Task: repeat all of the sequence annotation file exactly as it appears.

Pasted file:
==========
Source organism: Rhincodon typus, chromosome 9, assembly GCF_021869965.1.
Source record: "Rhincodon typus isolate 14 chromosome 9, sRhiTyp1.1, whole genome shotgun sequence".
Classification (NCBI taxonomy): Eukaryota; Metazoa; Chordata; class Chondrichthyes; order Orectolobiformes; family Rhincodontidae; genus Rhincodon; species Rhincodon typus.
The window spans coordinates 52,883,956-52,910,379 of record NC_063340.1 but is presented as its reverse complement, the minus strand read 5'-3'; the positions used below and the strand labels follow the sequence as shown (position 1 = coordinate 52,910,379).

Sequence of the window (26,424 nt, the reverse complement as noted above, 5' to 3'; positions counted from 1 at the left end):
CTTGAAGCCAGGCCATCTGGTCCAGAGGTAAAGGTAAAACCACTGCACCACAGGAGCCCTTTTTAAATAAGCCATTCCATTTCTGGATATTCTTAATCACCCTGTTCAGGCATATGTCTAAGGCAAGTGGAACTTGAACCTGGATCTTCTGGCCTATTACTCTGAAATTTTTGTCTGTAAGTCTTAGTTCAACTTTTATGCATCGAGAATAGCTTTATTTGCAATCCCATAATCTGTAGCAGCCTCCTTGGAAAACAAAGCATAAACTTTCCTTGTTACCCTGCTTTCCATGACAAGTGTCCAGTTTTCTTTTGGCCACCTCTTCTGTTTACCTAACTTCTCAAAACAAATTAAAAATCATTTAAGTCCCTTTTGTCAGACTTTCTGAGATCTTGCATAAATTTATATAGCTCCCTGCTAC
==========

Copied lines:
Source organism: Rhincodon typus, chromosome 9, assembly GCF_021869965.1.
Source record: "Rhincodon typus isolate 14 chromosome 9, sRhiTyp1.1, whole genome shotgun sequence".
Classification (NCBI taxonomy): Eukaryota; Metazoa; Chordata; class Chondrichthyes; order Orectolobiformes; family Rhincodontidae; genus Rhincodon; species Rhincodon typus.
The window spans coordinates 52,883,956-52,910,379 of record NC_063340.1 but is presented as its reverse complement, the minus strand read 5'-3'; the positions used below and the strand labels follow the sequence as shown (position 1 = coordinate 52,910,379).

Sequence of the window (26,424 nt, the reverse complement as noted above, 5' to 3'; positions counted from 1 at the left end):
CTTGAAGCCAGGCCATCTGGTCCAGAGGTAAAGGTAAAACCACTGCACCACAGGAGCCCTTTTTAAATAAGCCATTCCATTTCTGGATATTCTTAATCACCCTGTTCAGGCATATGTCTAAGGCAAGTGGAACTTGAACCTGGATCTTCTGGCCTATTACTCTGAAATTTTTGTCTGTAAGTCTTAGTTCAACTTTTATGCATCGAGAATAGCTTTATTTGCAATCCCATAATCTGTAGCAGCCTCCTTGGAAAACAAAGCATAAACTTTCCTTGTTACCCTGCTTTCCATGACAAGTGTCCAGTTTTCTTTTGGCCACCTCTTCTGTTTACCTAACTTCTCAAAACAAATTAAAAATCATTTAAGTCCCTTTTGTCAGACTTTCTGAGATCTTGCATAAATTTATATAGCTCCCTGCTAC